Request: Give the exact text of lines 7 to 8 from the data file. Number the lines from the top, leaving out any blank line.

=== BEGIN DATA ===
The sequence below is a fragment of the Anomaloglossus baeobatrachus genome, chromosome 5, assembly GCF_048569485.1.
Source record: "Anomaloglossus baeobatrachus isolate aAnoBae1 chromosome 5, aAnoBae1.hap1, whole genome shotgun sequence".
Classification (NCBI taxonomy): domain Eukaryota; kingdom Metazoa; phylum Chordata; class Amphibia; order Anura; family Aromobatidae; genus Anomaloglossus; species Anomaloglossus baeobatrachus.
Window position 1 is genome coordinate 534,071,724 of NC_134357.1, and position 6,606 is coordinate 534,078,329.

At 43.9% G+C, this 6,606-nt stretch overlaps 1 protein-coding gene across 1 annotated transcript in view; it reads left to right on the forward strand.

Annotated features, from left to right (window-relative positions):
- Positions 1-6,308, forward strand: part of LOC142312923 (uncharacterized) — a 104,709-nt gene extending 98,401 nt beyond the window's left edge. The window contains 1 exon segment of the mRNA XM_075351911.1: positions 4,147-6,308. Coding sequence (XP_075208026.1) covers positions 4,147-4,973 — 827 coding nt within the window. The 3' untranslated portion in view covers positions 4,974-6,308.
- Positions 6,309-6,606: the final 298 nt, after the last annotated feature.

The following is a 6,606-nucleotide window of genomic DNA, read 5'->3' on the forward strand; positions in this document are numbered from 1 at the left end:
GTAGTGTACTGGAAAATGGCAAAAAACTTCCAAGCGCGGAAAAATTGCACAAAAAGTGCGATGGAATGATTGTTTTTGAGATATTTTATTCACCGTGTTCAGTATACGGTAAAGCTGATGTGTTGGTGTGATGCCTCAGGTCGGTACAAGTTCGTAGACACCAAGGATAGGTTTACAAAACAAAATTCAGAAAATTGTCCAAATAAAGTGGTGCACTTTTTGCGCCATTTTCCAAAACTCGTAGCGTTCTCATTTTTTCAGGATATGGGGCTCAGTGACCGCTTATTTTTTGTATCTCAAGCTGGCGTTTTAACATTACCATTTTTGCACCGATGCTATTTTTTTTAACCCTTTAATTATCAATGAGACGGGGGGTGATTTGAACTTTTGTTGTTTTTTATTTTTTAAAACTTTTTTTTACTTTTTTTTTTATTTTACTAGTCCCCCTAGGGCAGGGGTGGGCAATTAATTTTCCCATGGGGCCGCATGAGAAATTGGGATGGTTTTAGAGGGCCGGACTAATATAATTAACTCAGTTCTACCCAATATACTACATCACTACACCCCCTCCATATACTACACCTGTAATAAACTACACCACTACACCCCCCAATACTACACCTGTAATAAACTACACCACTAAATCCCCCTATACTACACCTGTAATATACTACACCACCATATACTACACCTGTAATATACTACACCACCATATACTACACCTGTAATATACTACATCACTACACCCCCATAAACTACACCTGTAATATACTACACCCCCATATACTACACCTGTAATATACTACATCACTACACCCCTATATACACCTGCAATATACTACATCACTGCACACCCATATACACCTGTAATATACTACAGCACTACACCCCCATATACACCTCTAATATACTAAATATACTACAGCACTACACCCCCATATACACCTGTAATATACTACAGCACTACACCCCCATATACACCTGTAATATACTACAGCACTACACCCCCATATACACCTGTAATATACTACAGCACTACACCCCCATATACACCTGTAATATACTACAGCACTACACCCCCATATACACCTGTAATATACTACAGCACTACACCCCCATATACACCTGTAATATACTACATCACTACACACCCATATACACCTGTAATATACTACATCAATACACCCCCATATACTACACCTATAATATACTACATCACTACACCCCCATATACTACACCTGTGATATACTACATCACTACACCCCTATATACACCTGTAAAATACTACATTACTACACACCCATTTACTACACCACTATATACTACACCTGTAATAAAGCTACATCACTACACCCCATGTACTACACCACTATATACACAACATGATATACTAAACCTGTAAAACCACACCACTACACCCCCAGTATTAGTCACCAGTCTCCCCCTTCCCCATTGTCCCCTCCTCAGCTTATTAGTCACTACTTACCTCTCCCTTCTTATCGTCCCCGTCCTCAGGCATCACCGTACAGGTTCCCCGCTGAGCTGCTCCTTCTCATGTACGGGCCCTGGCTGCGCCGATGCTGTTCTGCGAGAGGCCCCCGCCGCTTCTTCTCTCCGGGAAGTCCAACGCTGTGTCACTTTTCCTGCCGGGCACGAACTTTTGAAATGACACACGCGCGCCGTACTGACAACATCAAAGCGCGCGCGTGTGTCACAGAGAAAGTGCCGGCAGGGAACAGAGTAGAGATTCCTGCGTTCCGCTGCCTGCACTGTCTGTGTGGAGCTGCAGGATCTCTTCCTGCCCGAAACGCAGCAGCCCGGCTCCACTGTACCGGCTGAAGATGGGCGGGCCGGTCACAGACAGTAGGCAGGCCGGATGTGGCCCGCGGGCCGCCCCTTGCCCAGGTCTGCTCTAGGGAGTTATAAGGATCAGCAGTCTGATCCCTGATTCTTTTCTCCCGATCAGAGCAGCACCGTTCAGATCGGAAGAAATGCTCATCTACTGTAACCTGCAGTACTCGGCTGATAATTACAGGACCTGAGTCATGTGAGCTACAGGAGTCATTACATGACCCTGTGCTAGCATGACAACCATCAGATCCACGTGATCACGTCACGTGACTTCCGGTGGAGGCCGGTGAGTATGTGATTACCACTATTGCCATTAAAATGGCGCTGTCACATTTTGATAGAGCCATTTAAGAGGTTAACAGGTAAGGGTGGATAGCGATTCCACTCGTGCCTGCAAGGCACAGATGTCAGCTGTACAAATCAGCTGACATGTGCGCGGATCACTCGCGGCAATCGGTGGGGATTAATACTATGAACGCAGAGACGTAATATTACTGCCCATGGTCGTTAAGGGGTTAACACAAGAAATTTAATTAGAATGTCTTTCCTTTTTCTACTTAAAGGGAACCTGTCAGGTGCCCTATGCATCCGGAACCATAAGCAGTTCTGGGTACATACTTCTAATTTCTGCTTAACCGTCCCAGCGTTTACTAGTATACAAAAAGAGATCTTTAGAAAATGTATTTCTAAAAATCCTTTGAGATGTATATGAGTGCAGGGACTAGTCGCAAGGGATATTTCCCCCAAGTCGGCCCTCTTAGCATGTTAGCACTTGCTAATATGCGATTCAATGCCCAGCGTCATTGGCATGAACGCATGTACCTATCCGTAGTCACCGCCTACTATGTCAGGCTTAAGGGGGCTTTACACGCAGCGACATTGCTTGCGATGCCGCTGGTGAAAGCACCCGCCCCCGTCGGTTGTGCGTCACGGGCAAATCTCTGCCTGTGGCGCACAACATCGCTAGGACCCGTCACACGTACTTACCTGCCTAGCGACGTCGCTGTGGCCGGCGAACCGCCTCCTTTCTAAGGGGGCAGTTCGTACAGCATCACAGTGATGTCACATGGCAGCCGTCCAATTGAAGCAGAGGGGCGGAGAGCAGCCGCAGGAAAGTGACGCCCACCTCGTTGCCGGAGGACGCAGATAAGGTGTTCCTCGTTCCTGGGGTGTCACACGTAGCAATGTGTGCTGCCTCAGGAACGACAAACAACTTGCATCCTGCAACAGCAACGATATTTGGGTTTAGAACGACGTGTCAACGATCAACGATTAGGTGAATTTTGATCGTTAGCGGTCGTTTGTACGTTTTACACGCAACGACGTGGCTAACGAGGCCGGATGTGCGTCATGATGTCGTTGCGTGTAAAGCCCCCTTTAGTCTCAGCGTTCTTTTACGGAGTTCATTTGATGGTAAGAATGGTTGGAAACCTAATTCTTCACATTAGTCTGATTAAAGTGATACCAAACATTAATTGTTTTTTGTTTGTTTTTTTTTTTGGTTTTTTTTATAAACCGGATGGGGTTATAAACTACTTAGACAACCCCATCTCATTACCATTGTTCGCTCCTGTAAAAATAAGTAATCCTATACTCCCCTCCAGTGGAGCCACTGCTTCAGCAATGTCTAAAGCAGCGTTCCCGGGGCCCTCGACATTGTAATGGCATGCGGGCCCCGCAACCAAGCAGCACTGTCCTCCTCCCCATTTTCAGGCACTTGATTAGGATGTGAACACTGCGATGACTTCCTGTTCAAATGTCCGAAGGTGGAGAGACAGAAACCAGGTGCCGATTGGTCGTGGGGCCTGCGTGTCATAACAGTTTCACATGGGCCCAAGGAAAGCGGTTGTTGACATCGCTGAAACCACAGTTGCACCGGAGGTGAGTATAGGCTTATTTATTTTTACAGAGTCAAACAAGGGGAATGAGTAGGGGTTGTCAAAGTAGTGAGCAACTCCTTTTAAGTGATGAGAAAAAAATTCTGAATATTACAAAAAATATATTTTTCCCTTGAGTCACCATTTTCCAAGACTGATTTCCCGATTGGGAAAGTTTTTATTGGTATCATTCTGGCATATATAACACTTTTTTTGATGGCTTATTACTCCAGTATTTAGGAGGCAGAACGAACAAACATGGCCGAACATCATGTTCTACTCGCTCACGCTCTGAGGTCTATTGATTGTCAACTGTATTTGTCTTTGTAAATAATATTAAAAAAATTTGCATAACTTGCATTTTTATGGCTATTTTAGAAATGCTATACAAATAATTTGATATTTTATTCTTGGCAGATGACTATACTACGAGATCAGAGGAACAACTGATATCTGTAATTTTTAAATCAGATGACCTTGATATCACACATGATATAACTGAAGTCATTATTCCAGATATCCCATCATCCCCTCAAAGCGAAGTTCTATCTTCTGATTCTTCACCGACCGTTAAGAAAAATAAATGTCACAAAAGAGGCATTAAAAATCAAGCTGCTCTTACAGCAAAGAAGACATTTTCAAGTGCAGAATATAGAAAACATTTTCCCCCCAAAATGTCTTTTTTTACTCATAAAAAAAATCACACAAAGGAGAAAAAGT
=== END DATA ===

- Positions 1-6,308, forward strand: part of LOC142312923 (uncharacterized) — a 104,709-nt gene extending 98,401 nt beyond the window's left edge. The window contains 1 exon segment of the mRNA XM_075351911.1: positions 4,147-6,308. Coding sequence (XP_075208026.1) covers positions 4,147-4,973 — 827 coding nt within the window. The 3' untranslated portion in view covers positions 4,974-6,308.
- Positions 6,309-6,606: the final 298 nt, after the last annotated feature.